Walks in the South Downs National Park
By Kev Reynolds
Guidebook with 40 circular walks throughout the South Downs National Park, exploring the beautiful chalk hills between Eastbourne and Winchester. The walks range from under 5 miles to 11 miles, including Beachy Head and the Seven Sisters, Ditchling Beacon and hundreds of prehistoric sites. Accessible all year, but wild flowers best in spring.
SeasonsAccessible in all seasons but spring and early summer are best for wild flowers and birdsong.
CentresEastbourne, Alfriston, Washington, Storrington, Amberley, Arundel, East Meon, West Meon; and easy access from Brighton, Worthing, Chichester and Winchester.
DifficultyWalks to suit all ages and abilities; no difficulties apart from some short steep uphill and downhill sections.
Must SeeFrom Beachy Head and the Seven Sisters to the Hampshire Downs near Winchester; villages like Alfriston, Amberley and East Meon; viewpoints like Seaford Head, Bostal Hill, Ditchling Beacon, Harting Down, Beacon Hill and Salt Hill, historic sites such as Cissbury and Chanctonbury Ring and Old Winchester Hill.
Guidebook to 40 day walks in the South Downs National Park. The walks, which are designed to suit all abilities, are dotted all over the National Park and range from 4¾ miles (7.5km) to 11 miles (17.5km). Each walk is circular, and where possible begins and ends at a place accessible by public transport.
With some of the most iconic landscapes in southern England, including the white chalk cliffs of Beachy Head and the Seven Sisters, and such well-loved landmarks as Ditchling Beacon and atmospheric ancient monuments like the Cissbury Ring, walking in the park proves a delightful experience mile after mile.
Step-by-step route descriptions are accompanied by 1:50,000 OS mapping. Also included is information on the plants and wildlife of the Downs, as well as handy practical information on accommodation, car parking and public transport.
The essential Downs
Plants and wildlife of the Downs
Walking on the Downs
Using the guide
Public transport and car parking
Where to stay
The Country Code
1 Eastbourne to Birling Gap and East Dean (9½ miles)
2 Butts Brow to Jevington and Friston (7 miles)
3 Jevington to Friston Forest and the Long Man (7½ miles)
4 Jevington to Alfriston and Wilmington (8½ miles)
5 Exceat to East Dean and the Seven Sisters (8 miles)
6 Exceat to the Cuckmere Valley and Alfriston (7 miles)
7 Exceat Bridge to Cuckmere Haven and Seaford Head (6½ miles)
8 Alfriston to The Long Man of Wilmington (5 miles)
9 Alfriston to Bostal Hill, Alciston and Berwick (7 miles)
10 Bopeep to Bishopstone (7½ miles)
11 Glynde to Beddingham Hill, Firle Beacon and Bostal Hill (11 miles)
12 Glynde to Mount Caburn and Saxon Cross (6 miles)
13 Southease Station to Rodmell and Telscombe (7½ miles)
14 Cooksbridge to Plumpton Plain and Buckland Bank (10 miles)
15 Hassocks to the Clayton Windmills and Ditchling Beacon (10 miles)
16 Devil's Dyke to Edburton Hill and Poynings (6½ miles)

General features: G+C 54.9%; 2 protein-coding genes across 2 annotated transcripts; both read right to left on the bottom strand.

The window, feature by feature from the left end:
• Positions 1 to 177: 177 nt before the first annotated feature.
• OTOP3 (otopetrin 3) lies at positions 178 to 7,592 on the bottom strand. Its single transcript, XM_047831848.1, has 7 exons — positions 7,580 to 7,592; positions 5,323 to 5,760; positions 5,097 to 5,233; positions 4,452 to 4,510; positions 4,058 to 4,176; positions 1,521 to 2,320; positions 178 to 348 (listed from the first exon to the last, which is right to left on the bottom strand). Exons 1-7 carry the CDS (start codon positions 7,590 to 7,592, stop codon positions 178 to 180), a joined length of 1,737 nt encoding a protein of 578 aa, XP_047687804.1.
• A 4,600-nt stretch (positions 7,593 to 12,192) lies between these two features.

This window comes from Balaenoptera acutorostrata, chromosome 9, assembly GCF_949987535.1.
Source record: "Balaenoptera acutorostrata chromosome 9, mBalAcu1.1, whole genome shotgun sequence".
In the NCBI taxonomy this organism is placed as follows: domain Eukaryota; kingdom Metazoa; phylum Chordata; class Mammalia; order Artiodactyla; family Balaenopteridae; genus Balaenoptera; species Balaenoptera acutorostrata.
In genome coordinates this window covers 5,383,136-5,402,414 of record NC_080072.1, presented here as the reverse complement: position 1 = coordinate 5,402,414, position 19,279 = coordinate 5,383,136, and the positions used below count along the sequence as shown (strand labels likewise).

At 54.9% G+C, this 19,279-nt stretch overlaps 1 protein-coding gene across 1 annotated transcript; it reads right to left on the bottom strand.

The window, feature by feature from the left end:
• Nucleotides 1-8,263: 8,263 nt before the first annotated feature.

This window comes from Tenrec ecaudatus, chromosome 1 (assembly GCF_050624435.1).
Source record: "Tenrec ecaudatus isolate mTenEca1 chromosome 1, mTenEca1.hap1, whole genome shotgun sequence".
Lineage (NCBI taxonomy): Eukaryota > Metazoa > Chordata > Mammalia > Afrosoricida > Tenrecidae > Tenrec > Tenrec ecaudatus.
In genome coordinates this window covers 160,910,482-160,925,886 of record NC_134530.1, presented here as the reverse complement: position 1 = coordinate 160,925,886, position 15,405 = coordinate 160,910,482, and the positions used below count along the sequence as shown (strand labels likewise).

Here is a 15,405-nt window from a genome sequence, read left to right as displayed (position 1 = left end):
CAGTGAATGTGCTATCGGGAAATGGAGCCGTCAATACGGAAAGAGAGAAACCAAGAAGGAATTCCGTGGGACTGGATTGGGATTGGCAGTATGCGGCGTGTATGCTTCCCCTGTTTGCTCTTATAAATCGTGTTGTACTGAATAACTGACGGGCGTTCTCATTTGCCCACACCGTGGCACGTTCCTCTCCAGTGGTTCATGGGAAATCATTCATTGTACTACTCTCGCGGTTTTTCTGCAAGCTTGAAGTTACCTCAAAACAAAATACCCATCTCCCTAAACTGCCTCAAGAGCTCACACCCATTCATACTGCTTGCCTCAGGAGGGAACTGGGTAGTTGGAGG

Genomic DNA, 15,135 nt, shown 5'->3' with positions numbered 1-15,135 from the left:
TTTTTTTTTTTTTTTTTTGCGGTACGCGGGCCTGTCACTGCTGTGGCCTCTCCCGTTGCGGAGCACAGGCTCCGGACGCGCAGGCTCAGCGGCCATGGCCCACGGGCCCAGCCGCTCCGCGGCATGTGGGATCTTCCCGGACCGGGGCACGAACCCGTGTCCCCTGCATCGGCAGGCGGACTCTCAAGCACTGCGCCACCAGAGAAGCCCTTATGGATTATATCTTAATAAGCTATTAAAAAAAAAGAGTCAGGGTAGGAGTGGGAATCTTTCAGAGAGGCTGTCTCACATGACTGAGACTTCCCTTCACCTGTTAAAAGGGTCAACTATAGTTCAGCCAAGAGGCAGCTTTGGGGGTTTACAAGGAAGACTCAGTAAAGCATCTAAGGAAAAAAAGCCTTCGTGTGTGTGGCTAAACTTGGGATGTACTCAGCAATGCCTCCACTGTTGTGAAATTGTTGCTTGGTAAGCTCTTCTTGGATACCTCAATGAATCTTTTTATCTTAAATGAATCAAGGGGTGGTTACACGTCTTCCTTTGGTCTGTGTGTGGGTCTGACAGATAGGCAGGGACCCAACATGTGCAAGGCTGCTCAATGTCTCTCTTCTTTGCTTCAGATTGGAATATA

17 Devil's Dyke to Mile Oak Barn and Edburton Hill (6½ miles)
18 Wiston to No Man's Land (6½ miles)
19 Findon to Cissbury Ring (7 miles)
20 Washington to Chanctonbury Ring (4¾ miles)
21 Washington to Kithurst Hill (7½ miles)
22 Chantry Post to Myrtle Grove Farm (7 miles)
23 Storrington to Parham Park and Rackham Hill (7½ miles)
24 Amberley to The Burgh (6¾ miles)
25 Burpham to Angmering Park (6 miles)
26 Arundel to South Stoke and Burpham (8 miles)
27 Bignor Hill to Sutton (6¼ miles)
28 Bignor Hill to Slindon (7¾ miles)
29 Duncton to Barlavington and Sutton (5 or 6 miles)
30 Singleton to Littlewood Farm (5½ miles)
31 West Stoke to Kingley Vale and Stoughton (6½ miles)
32 Compton to East Marden (5 miles)
33 Harting Down to Beacon Hill and Telegraph House (5 miles)
34 East Meon to Salt Hill (5 miles)
35 East Meon to Small Down (6 miles)
36 West Meon to Brockwood Copse (5 miles)
37 West Meon to Old Winchester Hill and Henwood Down (9 miles)
38 Exton to Warnford and Beacon Hill (6 miles)
39 Exton to Lomer Farm (6½ miles)
40 Cheriton to Tichborne (6½ miles)
Appendix A Route summary table
Appendix B Useful addresses
Appendix C Bibliography
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Be notified by email when this book receives an update or correctionWalk 2:Please note that the signpost indicating the way to West Dean that stood on the edge of Friston Forest after leaving Jevington, mentioned on p34, no longer exists. Neither does the oak post at the four-way crossing ½mile further on.The way ahead through the forest on the broad ride is clear, as is the four-way crossing, so continue to follow directions in the book. After crossing Snap Hill, the way descends to a crossing track. This is now metalled. Over this continue up the slope ahead as per the guide, eventually leaving the trees to a broad open view that includes Friston Water Tower seen across the valley. Descend the grass slope to enter more forest in Butchershole Bottom, and shortly come onto a very narrow tarmac lane alongside the grounds of Friston Place.
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A lifelong passion for the countryside in general, and mountains in particular, drives Kev's desire to share his sense of wonder and delight in the natural world through his writing, photography and lecturing.
Claiming to be The Man with the World's Best Job, he has enjoyed a fruitful partnership with Cicerone since the 1970s, producing over 50 books, including guides to five major trekking regions of Nepal, and to numerous routes in the European Alps and Pyrenees, as well as walking guides for Kent, Sussex and the Cotswolds.